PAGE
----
The Great Adventures of Sherlock Holmes

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Puffin, Mar 30, 1995 - Juvenile Fiction - 281 pages
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Eight classic adventures from the world's most famous private detective. Through the foggy streets of Victorian London to the deepest countryside, Sherlock Holmes and Doctor Watson embark on eight thrilling investigations. In some of his best-known cases, including 'The Speckled Band' and 'The Reigate Puzzle', Holmes brings his unique powers of deduction to bear on the most challenging mysteries . . . Complete and unabridged.


@KeepDiggingWatson Why are the lights at 221 Baker Street so damn bright in the morning? Why does Watson talk so loud? Elementary, my dear STFU!

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Contents

The Solitary Cyclist
1
Charles Augustus Milverton
32
Black Peter
59
Copyright

5 other sections not shown

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About the author (1995)

Arthur Conan Doyle was born on 22 May 1859 in Edinburgh into a prosperous Irish family. He trained as a doctor, gaining his degree from Edinburgh University in 1881. He worked as a surgeon on a whaling boat and also as a medical officer on a steamer travelling between Liverpool and West Africa. He then settled in Portsmouth on the English south coast and divided his time between medicine and writing.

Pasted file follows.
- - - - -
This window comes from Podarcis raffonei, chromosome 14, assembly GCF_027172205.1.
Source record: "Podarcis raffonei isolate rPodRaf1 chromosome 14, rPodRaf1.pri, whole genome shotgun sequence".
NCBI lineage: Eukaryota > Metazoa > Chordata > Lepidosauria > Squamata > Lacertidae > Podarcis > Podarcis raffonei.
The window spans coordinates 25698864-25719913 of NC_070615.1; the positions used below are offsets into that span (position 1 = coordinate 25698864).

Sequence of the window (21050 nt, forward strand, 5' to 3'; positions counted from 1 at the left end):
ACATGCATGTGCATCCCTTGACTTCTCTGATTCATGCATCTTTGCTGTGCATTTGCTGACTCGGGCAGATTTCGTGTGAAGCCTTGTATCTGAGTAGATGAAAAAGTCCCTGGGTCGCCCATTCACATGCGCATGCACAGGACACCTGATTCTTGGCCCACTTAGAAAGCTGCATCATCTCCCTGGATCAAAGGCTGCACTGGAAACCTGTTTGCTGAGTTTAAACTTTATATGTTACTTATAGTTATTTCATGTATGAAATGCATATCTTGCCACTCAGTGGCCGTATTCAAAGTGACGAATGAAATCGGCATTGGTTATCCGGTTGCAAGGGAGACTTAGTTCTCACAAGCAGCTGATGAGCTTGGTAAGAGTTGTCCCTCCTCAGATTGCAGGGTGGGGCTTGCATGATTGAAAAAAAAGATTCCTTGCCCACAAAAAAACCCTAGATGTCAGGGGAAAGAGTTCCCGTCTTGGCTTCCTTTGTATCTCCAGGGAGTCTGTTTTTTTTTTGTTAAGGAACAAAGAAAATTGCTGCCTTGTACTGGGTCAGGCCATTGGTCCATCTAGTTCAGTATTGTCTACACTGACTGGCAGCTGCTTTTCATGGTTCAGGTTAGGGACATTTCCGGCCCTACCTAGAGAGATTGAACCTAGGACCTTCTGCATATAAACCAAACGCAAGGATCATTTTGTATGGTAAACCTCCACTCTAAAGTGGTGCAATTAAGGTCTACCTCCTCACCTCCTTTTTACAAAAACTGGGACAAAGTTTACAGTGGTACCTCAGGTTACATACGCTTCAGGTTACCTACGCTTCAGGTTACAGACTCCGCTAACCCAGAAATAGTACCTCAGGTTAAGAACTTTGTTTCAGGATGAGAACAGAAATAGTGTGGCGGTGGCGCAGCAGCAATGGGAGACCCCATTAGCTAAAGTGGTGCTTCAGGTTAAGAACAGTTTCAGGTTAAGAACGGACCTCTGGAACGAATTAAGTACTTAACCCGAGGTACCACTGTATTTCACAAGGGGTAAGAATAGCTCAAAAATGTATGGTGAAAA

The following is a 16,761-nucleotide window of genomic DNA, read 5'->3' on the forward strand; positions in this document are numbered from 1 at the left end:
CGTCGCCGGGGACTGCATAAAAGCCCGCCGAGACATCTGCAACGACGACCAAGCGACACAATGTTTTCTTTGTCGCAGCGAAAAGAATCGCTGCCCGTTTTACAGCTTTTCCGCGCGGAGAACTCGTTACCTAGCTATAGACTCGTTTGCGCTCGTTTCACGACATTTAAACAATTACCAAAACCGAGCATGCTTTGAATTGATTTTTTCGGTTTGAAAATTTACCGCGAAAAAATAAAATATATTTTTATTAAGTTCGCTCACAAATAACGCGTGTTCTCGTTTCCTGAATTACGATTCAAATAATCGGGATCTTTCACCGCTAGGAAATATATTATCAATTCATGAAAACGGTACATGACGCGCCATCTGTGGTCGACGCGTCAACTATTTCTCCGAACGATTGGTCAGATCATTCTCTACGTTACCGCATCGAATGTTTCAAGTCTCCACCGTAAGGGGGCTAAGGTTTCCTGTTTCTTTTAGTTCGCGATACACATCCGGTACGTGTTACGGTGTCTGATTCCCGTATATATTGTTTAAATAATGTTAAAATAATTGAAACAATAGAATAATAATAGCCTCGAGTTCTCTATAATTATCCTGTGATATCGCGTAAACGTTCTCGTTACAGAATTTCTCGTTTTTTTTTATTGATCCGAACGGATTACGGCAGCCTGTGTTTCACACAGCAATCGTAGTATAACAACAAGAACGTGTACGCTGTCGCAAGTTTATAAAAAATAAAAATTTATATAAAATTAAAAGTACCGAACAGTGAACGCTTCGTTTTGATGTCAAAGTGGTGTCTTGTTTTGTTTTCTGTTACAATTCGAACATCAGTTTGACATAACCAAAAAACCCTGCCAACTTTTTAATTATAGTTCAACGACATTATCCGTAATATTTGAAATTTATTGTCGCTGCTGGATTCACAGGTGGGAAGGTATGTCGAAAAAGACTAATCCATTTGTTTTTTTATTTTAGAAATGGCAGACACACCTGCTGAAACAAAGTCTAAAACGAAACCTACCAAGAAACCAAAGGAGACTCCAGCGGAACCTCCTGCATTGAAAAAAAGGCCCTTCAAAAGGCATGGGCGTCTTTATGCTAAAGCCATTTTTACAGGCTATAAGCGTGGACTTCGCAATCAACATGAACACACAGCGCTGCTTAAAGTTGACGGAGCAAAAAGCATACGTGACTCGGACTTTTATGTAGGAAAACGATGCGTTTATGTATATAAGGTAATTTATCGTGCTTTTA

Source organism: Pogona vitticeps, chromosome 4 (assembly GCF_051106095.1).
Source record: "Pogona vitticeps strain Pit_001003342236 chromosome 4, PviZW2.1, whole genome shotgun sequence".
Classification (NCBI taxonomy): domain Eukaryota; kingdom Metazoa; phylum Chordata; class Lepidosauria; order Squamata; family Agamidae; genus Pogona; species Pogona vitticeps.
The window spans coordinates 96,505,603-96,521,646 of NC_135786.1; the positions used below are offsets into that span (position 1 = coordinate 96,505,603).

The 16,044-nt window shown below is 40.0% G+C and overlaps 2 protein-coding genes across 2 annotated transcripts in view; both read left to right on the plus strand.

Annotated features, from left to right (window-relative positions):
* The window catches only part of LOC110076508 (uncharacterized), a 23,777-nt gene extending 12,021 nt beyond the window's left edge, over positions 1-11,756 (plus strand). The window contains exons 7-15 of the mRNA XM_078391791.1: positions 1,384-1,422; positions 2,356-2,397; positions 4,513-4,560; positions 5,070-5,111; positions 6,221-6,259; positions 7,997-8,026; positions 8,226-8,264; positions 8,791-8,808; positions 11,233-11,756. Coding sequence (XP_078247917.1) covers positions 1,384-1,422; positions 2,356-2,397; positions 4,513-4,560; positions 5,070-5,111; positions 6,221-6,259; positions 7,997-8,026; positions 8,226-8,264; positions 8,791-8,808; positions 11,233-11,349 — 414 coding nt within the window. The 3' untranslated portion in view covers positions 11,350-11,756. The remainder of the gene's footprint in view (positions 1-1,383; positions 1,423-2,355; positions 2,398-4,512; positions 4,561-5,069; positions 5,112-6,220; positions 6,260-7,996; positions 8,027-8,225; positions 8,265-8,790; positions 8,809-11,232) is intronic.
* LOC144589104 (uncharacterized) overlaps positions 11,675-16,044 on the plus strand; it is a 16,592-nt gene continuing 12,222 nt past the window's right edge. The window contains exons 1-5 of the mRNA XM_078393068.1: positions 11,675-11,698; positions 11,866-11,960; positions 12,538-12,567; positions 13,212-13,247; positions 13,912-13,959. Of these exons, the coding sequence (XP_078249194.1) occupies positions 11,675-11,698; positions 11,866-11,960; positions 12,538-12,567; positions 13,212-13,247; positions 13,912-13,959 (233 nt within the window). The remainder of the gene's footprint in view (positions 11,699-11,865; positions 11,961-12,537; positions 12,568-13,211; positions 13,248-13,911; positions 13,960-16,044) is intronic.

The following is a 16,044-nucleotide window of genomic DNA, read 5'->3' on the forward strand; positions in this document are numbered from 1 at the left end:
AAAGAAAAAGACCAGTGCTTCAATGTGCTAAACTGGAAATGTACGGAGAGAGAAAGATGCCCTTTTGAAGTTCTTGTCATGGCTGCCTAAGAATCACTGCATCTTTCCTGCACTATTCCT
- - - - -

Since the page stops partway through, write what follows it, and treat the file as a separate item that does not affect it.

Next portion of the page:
Sherlock Holmes made his first appearance in A Study of Scarlet,published in 'Beeton's Christmas Annual' in 1887. Its success encouraged Conan Doyle to write more stories involving Holmes but, in 1893, Conan Doyle killed off Holmes, hoping to concentrate on more serious writing. A public outcry later made him resurrect Holmes. In addition, Conan Doyle wrote a number of other novels, including The Lost Worldand various non-fictional works. These included a pamphlet justifying Britain's involvement in the Boer War, for which he was knighted and histories of the Boer War and World War One, in which his son, brother and two of his nephews were killed. Conan Doyle also twice ran unsuccessfully for parliament. In later life he became very interested in spiritualism.

Conan Doyle died of a heart attack on 7 July 1930.

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